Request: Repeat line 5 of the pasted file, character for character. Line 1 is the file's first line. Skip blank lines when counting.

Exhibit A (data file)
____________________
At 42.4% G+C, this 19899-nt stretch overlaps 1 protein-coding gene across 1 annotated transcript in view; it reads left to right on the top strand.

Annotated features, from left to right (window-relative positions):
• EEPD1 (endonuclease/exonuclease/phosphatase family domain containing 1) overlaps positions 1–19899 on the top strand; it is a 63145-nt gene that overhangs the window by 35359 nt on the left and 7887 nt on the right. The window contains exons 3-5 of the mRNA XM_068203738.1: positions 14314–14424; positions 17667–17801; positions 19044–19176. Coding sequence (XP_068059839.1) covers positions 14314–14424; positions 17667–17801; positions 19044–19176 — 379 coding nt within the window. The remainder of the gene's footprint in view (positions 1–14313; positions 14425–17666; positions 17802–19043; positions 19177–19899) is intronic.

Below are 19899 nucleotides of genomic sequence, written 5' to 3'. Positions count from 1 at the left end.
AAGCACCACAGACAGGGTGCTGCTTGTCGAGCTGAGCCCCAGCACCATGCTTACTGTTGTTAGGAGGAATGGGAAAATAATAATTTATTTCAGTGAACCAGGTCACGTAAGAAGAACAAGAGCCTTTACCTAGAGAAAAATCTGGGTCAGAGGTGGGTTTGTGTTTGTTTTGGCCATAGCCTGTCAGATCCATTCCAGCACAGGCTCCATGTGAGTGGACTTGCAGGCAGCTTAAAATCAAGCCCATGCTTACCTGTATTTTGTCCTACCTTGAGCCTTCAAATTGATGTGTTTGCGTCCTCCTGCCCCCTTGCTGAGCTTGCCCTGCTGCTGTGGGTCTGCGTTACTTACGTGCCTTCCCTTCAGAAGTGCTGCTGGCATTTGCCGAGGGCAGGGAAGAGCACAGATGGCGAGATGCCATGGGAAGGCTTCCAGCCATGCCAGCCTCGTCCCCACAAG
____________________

AAGCACCACAGACAGGGTGCTGCTTGTCGAGCTGAGCCCCAGCACCATGCTTACTGTTGTTAGGAGGAATGGGAAAATAATAATTTATTTCAGTGAACCAGGTCACGTAAGAAGAACAAGAGCCTTTACCTAGAGAAAAATCTGGGTCAGAGGTGGGTTTGTGTTTGTTTTGGCCATAGCCTGTCAGATCCATTCCAGCACAGGCTCCATGTGAGTGGACTTGCAGGCAGCTTAAAATCAAGCCCATGCTTACCTGTATTTTGTCCTACCTTGAGCCTTCAAATTGATGTGTTTGCGTCCTCCTGCCCCCTTGCTGAGCTTGCCCTGCTGCTGTGGGTCTGCGTTACTTACGTGCCTTCCCTTCAGAAGTGCTGCTGGCATTTGCCGAGGGCAGGGAAGAGCACAGATGGCGAGATGCCATGGGAAGGCTTCCAGCCATGCCAGCCTCGTCCCCACAAG